Steel Pan

Steel Pan Band

Without calypso and steelband, carnival cannot be represented in its true form. Since the first carnival calypso king was crowned in Dominica in 1959, the steel drum became an integral part of mass and street revelry. Calypso echoed the mood and the expression of the masses and steelband popularized those sentiments on the road from "Ma doe suck it to me", "Jenny Scandal", "Don don don" and "Tennis Shoe Scandal" to serious social commentaries like "Police brutality". Amidst gangs of black devils and masqueraders, the revelry and rivalry was always present.

It all began in the early 60s with steelbands like Esso featuring the Andre brothers and Eddy, Eric and James Gregoire. Though the sponsors changed and the names became different as in Cisco - Harmonicats and Whitchurch Sound Channel, the panmen remained true to the art which was born in the Caribbean, that of pan playing. Hence Peterson Angol, Morgan Alfred, Allan Jno Baptiste and others, through the kind sponsorship of O D Brisbane formed Old Oak. The riverside posse changed later to Asto-cats and then to Chocolate county. Shell and Regent had personalities like Ulrick 'Idol' Jackson, Julian Winston and Degoster Jno Baptiste. In fact, Jackson in those days was a leading calypsonian who won the crown on three successive occasions. Carnival lovers would remember fondly "Mr. Copeland", a big road march of the early to mid 60s. there was also the Vauxhall Steel Band loaded with talents such as Athie Martin, Collin Bully, Fitzroy Williams, Curtis Henry and Derick Hyson.

There were popular D-Special and South Starts which emerged from Pointe Michel led by Bardouille. With Calypsonians Bingo's "Pointe Michel Girls" became a theme for these soul masqueraders. Dominica's cultural capital "Sout City" Grand Bay was not to be left out and is still going strong under the leadership of Mr. Rupert Cuffy, a 1995 Golden Drum recipient. Not long after, Ju-c steelband from Mahaut was formed. Miguel Dublin and Eddy Andre went on to be trained as pan tuners.

Steelband and calypso were blood brothers, one fed off the other. Fighting among gangs and disputes were settled when the various representatives met to compete in the steel band competitions. The three major bands were Sout Stars, Vauxhall and Whitchurch. There would be a test piece and solos by single tenor pan players to see who the boss was. Deceased Errol Emmanuel and Vincent Labad were masters of the art. Eddy Andre, the late Allan Jno Baptiste and Athie Martin were three of the most outstanding tenor players of the 90’s. Wilfred Pancho Jno Baptiste another Golden Drum award recipient, and Julie Martin served as tutors to the Kairi Beacons (youth) Steel Orchestra. The former is a founding member of Phaze 5 steelband which represents the new age fusion of pan and electronics as experimented with by Athie Martin with Panalec in the 80s. Genesis Steel or a combined pan representation makes an appearance on the road during carnival while Phaze 5 is more commercial doing hotel, cruise ship, engagements and recordings. Some work has also been done with the Goodwill Junior high School, Grandbay, Marigot, Roseau Improvement Committee Steel Pan, Genesis, and they have made appearances at 'Pan by de Bay', an annual activity organised by the Dominica Festivals Commission geared at the resurgence of pan in recent times.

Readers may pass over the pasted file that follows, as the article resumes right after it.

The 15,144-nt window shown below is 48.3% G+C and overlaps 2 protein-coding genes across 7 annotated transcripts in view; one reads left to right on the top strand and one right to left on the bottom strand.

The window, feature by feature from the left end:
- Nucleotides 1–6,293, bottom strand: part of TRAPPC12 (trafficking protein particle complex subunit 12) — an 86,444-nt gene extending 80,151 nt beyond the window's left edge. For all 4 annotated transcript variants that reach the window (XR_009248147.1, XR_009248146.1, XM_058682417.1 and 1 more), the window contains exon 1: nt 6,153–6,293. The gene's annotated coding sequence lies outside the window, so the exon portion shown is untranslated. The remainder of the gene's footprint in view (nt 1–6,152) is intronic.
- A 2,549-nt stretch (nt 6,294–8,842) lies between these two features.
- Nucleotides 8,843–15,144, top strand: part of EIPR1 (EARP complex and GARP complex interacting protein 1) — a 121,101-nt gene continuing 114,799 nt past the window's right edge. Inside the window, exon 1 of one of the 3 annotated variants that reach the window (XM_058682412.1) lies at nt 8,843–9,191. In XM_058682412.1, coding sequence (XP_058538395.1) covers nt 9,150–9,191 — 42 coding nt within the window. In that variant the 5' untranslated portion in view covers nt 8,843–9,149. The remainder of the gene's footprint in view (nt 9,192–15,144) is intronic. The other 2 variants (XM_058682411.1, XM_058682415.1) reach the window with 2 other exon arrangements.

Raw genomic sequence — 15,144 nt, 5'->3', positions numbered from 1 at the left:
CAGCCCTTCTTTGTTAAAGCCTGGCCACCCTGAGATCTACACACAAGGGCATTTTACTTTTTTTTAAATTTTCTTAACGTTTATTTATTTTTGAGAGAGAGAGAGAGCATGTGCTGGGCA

The six bass player has always been a focus point in any steel band. Some outstanding players have been Willard Whyllis, Peterson Emmanuel, Ulrick Jackson, Billy Doctrove and Acouris. Because Dominica was without a radio station of its won, the steel band was responsible for perpetuating calypso music on the road long before the hi-fis and electronic bands took over. for this reason, when the calypsonian composed, he would create a melody around the pan, hence refrains were more catchy and verses shorter and less complex than those repeated by brass bands today. Unfortunately, as we entered the new millennium, the pan player seemed almost obsolete. Calypsonian Checker made a final plea in the early ninety's, calling for a "pan resurrection" and Black Starliner reiterated the call in "Is me de pan" one decade ago:

before it was pan and lapau revellers jamming on de streets but since they bring dis hi fi thing stone and bottle came on de seen

But as far back as the 60s, Lord Breaker documented his concerns:

when the queen wave she tail in de Windsor park
prizes like hell she get for dat
if the prizes doe improve in the coming years
no more steel band, no more calypso!

The call was heeded! Pan groups sprung up in schools as the SMA, DGS, Mahaut, Portsmouth, Marigot, through the efforts of Jennifer Fadelle’s at the Dominica Club and Pan President Hannah Raffoul through the organization of show and competitions,Norris Prevost's RIC Steel and even in the church. Telecoms company, LIME responded creating a platform through which pannist could exhibit their skill and be showcased at the annual "Creole in the Park" activities. Trainers of the 80's and 90's Pancho, Allan, Arthie, Paris Douglas, Charlene White–Christian, invested in a new crop of talents who themselves became leaders and teachers; Pius Jno Baptiste and Chad Zamore of Genesis Steel and most recently Trinidadian trained pannist, steel pan maker and tuner, David 'Bob D' Winston a tutor at the recently established Old Mill Institute for the Arts.

Extracted from: Dominica's Arts & Culture Magazine, Division of Cutlure, 2012
by Ian Jackson

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